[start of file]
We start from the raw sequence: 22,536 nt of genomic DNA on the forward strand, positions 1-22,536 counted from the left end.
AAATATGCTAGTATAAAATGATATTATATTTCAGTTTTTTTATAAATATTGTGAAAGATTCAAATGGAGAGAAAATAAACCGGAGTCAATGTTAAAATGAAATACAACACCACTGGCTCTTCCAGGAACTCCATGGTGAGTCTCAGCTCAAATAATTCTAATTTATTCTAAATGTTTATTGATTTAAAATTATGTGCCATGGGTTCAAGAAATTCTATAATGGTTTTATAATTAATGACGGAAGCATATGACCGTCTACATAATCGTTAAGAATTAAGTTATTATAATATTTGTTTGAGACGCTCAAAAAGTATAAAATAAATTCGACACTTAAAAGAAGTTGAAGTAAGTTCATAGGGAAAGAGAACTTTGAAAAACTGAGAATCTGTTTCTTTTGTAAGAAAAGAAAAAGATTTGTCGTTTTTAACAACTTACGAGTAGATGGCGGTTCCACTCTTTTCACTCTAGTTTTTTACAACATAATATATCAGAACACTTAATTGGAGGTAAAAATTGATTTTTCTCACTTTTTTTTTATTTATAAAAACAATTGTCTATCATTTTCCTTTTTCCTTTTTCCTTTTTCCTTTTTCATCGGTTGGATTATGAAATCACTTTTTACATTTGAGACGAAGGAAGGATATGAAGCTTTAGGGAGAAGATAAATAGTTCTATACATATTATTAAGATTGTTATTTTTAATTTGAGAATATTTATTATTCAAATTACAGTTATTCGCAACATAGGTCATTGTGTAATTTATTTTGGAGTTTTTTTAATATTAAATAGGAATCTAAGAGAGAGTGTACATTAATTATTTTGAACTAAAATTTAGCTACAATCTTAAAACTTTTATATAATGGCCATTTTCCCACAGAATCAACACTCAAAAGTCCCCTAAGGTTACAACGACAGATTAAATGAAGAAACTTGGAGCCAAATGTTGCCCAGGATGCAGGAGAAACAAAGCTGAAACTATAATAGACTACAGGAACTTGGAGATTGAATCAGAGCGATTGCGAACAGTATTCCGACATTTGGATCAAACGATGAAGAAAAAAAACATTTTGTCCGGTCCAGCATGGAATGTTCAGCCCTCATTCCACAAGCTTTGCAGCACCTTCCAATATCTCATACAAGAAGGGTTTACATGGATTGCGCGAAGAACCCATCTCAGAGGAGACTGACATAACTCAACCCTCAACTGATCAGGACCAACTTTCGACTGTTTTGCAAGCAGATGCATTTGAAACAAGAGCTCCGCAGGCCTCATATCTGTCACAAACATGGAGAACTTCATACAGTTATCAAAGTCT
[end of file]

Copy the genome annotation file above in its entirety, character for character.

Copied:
We start from the raw sequence: 22,536 nt of genomic DNA on the forward strand, positions 1-22,536 counted from the left end.
AAATATGCTAGTATAAAATGATATTATATTTCAGTTTTTTTATAAATATTGTGAAAGATTCAAATGGAGAGAAAATAAACCGGAGTCAATGTTAAAATGAAATACAACACCACTGGCTCTTCCAGGAACTCCATGGTGAGTCTCAGCTCAAATAATTCTAATTTATTCTAAATGTTTATTGATTTAAAATTATGTGCCATGGGTTCAAGAAATTCTATAATGGTTTTATAATTAATGACGGAAGCATATGACCGTCTACATAATCGTTAAGAATTAAGTTATTATAATATTTGTTTGAGACGCTCAAAAAGTATAAAATAAATTCGACACTTAAAAGAAGTTGAAGTAAGTTCATAGGGAAAGAGAACTTTGAAAAACTGAGAATCTGTTTCTTTTGTAAGAAAAGAAAAAGATTTGTCGTTTTTAACAACTTACGAGTAGATGGCGGTTCCACTCTTTTCACTCTAGTTTTTTACAACATAATATATCAGAACACTTAATTGGAGGTAAAAATTGATTTTTCTCACTTTTTTTTTATTTATAAAAACAATTGTCTATCATTTTCCTTTTTCCTTTTTCCTTTTTCCTTTTTCATCGGTTGGATTATGAAATCACTTTTTACATTTGAGACGAAGGAAGGATATGAAGCTTTAGGGAGAAGATAAATAGTTCTATACATATTATTAAGATTGTTATTTTTAATTTGAGAATATTTATTATTCAAATTACAGTTATTCGCAACATAGGTCATTGTGTAATTTATTTTGGAGTTTTTTTAATATTAAATAGGAATCTAAGAGAGAGTGTACATTAATTATTTTGAACTAAAATTTAGCTACAATCTTAAAACTTTTATATAATGGCCATTTTCCCACAGAATCAACACTCAAAAGTCCCCTAAGGTTACAACGACAGATTAAATGAAGAAACTTGGAGCCAAATGTTGCCCAGGATGCAGGAGAAACAAAGCTGAAACTATAATAGACTACAGGAACTTGGAGATTGAATCAGAGCGATTGCGAACAGTATTCCGACATTTGGATCAAACGATGAAGAAAAAAAACATTTTGTCCGGTCCAGCATGGAATGTTCAGCCCTCATTCCACAAGCTTTGCAGCACCTTCCAATATCTCATACAAGAAGGGTTTACATGGATTGCGCGAAGAACCCATCTCAGAGGAGACTGACATAACTCAACCCTCAACTGATCAGGACCAACTTTCGACTGTTTTGCAAGCAGATGCATTTGAAACAAGAGCTCCGCAGGCCTCATATCTGTCACAAACATGGAGAACTTCATACAGTTATCAAAGTCT